In an employment contract or "handbook", what's the proper interpretation of wording such as - "not to engage in activities / must notify HR about activities that may be in conflict with the duties of the employment, including other employment, personal business ventures..."

This is something I've seen in many contracts/handbooks and doesn't seem to be company specific.

Does the wording imply that ANY outside interest is a potential conflict of interest so must be notified? Or only IF this is the case.

For the sake of an example - I develop (program) credit card processing software, my outside interest is knitting baby clothes which I sell on etsy. (I adapted this example from the one listed in the comment, it isn't my exact situation but is similar. I would be "selling" a particular product, but it's a more unusual one which may be identifiable)

To my mind that isn't potentially in conflict, as it's a totally unrelated business, with no potential to "poach" customers, done in my own time, etc. But it's that word "MAY" that gets me.

Edited to add: as a related question, can "precedent" (other employees already known to do outside etsy etc) be used if they get difficult about it?

I'm not already doing the side business, but about to start.

  • 2
    Surprisingly similar question, given the example you gave: Looking for a new job with a side business
    – David K
    Mar 7, 2016 at 16:59
  • I nicked the example from there and changed. It
    – user47059
    Mar 7, 2016 at 17:01
  • Should I include a link to that question in mine?
    – user47059
    Mar 7, 2016 at 17:03
  • 2
    That can be very one sided. In a large company you may not even know all the activities the company engages in. But still you see that language. You may need to get a legal interpretation.
    – paparazzo
    Mar 7, 2016 at 17:17
  • 1
    Is there any equivalent of the legal principle that "ambiguous" wording goes in the favour of the disadvantaged party if challenged?
    – user47059
    Mar 7, 2016 at 19:17

2 Answers 2


The wording is made deliberately vague so that if there is later found to be a conflict, the company wants it to be clear that you had a duty to clear the activity with them.

In almost all cases, companies are worried about conflicts in three areas:

  1. Impacting your ability to do your job. If you are spending your nights driving a taxi, and come in every day tired and doing poor work, they want to be told.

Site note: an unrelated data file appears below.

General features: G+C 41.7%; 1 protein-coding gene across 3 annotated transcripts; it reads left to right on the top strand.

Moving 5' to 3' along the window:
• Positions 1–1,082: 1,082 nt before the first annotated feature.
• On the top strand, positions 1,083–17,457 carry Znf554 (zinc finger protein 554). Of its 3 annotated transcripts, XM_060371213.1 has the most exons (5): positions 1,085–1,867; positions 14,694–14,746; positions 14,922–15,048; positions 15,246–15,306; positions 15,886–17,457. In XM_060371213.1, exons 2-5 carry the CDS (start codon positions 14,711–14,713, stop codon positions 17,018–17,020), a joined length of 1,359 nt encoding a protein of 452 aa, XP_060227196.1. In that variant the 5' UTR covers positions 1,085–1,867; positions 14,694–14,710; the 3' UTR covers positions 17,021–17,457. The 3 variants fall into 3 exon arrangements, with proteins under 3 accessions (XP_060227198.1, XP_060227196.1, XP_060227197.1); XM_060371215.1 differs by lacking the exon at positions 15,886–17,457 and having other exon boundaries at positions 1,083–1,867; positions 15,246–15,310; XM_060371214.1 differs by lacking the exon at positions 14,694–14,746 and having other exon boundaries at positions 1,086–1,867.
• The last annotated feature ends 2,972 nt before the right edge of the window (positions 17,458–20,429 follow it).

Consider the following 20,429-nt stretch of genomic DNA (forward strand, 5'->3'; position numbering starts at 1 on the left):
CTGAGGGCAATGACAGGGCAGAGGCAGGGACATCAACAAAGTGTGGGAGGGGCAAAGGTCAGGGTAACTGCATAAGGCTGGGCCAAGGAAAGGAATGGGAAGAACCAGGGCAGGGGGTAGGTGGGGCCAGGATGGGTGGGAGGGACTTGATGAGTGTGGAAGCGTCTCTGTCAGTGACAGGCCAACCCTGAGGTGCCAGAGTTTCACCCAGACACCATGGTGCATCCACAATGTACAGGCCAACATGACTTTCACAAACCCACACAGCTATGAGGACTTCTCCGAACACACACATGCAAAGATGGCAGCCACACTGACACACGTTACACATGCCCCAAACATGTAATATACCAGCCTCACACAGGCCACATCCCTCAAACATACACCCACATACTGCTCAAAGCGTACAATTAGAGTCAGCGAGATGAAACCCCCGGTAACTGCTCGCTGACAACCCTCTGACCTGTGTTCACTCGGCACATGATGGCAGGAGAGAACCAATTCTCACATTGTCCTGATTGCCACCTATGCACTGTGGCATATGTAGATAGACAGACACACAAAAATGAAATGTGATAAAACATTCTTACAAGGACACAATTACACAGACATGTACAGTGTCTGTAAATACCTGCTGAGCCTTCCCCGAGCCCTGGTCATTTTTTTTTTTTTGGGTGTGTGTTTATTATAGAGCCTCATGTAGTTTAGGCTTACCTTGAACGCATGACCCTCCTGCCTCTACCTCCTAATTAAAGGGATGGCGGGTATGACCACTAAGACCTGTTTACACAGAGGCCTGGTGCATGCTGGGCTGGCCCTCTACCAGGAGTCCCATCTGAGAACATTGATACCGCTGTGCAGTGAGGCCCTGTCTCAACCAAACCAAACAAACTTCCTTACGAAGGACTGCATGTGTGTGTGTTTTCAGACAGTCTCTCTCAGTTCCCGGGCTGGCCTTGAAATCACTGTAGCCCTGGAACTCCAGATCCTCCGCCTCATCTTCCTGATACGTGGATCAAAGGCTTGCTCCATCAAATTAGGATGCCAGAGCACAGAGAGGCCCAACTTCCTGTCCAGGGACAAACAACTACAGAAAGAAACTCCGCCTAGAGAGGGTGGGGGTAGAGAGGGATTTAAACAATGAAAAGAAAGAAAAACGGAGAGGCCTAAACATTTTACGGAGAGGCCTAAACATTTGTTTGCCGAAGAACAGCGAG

2. Business or IP conflict. Developing a competitive product with the company obviously counts - and remember that in a big company a 'competitive product' might cover very many areas, not just the ones you work on. it also includes anything the company might want to be involved with in the future. Likewise using any confidential or proprietary information, even in a non-competing area, will be a conflict. If you are doing something that is anywhere close to your company's line of business, get permission.
  3. Affecting the company image. If you are known as a representative of the company, and you are involved with something that the company would not want to be associated with, then they will want to know about that too.

In reality it is unlikely that your example will be regarded as a conflict, and the company probably doesn't want to be bothered with it. But if you wish to play it safe, asking your boss takes very little time and gives you the chance to say you informed the company if for some reason it becomes an issue later

  • 1
    Additionally ensuring you are in full compliance with policy can be a shield if someone starts gunning for your job.
    – Myles
    Mar 7, 2016 at 17:53
  • Correct on all counts, I just take a more conservative take on it. +1 Mar 7, 2016 at 18:11
  • I agree with everything except the first sentence of the last paragraph. my employer's upfront that it's all about legal CYA; but that in order to get the needed CYA they need to know about it so they can issue a proforma "Nope. We don't care. Have fun with your knitting." signoff. Mar 7, 2016 at 20:48

It means notify HR regardless. "May" is a "Weasel-word" (actual term) that has a very inexact meaning and that is by design. For example, I "may" hit the lottery. Not much of a chance, but it "may" happen.

So, the only way to be safe is to inform HR about any activity you are thinking of undertaking and get express permission before doing anything, because they can and will enforce that clause.

Remember, even something as innocuous as taking a paper route will alter your availability and sleeping patterns which "may" affect your energy level on the job and ability to work required overtime.

Again, always talk to HR first and consider anything less than explicit permission to do something to be a denial of permission.

  • This feels like the same logic underlying a Work to Rules strike. Mar 7, 2016 at 22:23
  • @Lawtonfogle I participated in those in my youth. We called it "booking management". We did everything by the book, everything ground to a halt. Mar 8, 2016 at 13:18

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